Saturday, December 9: James Greene joins us from Florida for a reading from his new book, Brave Punk World. 1pm.
James Greene, Jr. is a freelance writer who has contributed to such succulent publications as Crawdaddy!, New York Press, Orlando Weekly, and Uncle John’s Bathroom Reader. He is also author of This Music Leaves Stains: The Complete Story of the Misfits, which was written before those 2016 reunion shows with Glenn Danzig (so now the story is no longer complete—buyer beware). Greene is currently trapped in the sizzling parking-lot carnival that is Florida, but he is originally from the part of Connecticut where Who’s the Boss? took place (he also can’t believe that show ran for eight seasons).
ABOUT BRAVE PUNK WORLD: THE INTERNATIONAL ROCK UNDERGROUND FROM ALERTA ROJA TO Z-OFF
Punk rock may have started in the United Kingdom and United States, but it certainly didn’t stay in either country. The genre flew around the globe like a contagion, touching off simultaneous movements in nearly every market imaginable. Performing punk rock in many of these places wasn’t just rebellious, it was legitimately dangerous, thanks to regimes both oppressive and brutal. Brave Punk World immerses readers in these foreign scenes, describing the lifestyles and art of passionate, hard-charging groups who remain relative secret to the punk majority but who are just as crucial as the Ramones or the Sex Pistols. Punk diehards and travel enthusiasts with a taste for chaos will enjoy the country-by-country cultural explorations and wild stories offered within these pages.
Saturday, December 2: Beth Judy reads from Bold Women in Montana History, a series of compelling portraits of historic heroines, as part of Missoula's Parade of Lights. 2pm.
From the Blackfeet warrior Running Eagle to the stereotype-smashing librarian Alma Jacobs, the eleven women portrayed in this engaging book were indeed bold– breaking down barriers of sexism, racism, and political opposition to emerge as heroines of their time. Among them we meet Annie Morgan, a Philipsburg homesteader whose mysterious life is only now coming to light; the bronc-riding Greenough sisters, Alice and Marge, who became rodeo stars during the sport's heyday; and Elouise Cobell, champion of Native American rights.
This collection of short but informative biographies is both a valuable resource and entertaining read, proving what women can accomplish when they dare to be bold.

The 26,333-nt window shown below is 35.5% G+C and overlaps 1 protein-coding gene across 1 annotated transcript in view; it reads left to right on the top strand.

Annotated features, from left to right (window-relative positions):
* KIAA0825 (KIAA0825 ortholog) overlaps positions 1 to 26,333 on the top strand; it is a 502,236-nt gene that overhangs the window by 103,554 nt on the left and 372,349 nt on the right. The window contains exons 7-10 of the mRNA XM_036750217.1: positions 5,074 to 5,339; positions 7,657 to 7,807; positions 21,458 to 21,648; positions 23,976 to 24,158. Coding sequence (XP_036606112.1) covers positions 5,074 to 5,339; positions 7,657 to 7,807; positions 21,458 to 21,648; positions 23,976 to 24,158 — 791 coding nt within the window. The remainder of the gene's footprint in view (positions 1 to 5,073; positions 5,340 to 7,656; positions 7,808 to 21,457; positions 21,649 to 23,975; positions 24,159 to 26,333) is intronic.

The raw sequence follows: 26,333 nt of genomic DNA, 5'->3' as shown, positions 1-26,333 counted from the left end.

Beth Judy grew up near Chicago and currently lives in Missoula. After receiving a BA from Harvard University, she moved to Atlanta, Georgia, where she worked in public health, the arts, and later, writing and publication services. In 1992, she moved to Missoula and earned an MFA in creative writing at the University of Montana. From 1994 to 2014, she was a producer at Montana Public Radio, where she was known for her medicinal-plants program, "The Plant Detective." As a freelance writer, Beth has written for "Prairie Home Companion" and Montana Magazine, among other publications. She loves history, travelling, nature, and her home in Montana.
Saturday, November 18: Francis Davis joins us from Dillon, MT for a reading from his collection of short stories, West of Love. 1pm.
Francis Davis was born and raised in Philadelphia, but has lived most of his adult life in the West. A finalist for the 2016 Katherine Anne Porter Prize in Short Fiction for West of Love, his debut collection of stories, he’s won writing fellowships from the Ragdale Foundation, The Millay Colony for the Arts, and the Vermont Studio Center. His stories have appeared in Story, Natural Bridge, and Weber: The Contemporary West, among other publications. A graduate of the University of Montana’s MFA program in fiction, Davis lives with his wife and three children in Dillon, Montana, where he’s an Assistant Professor of English at University of Montana Western.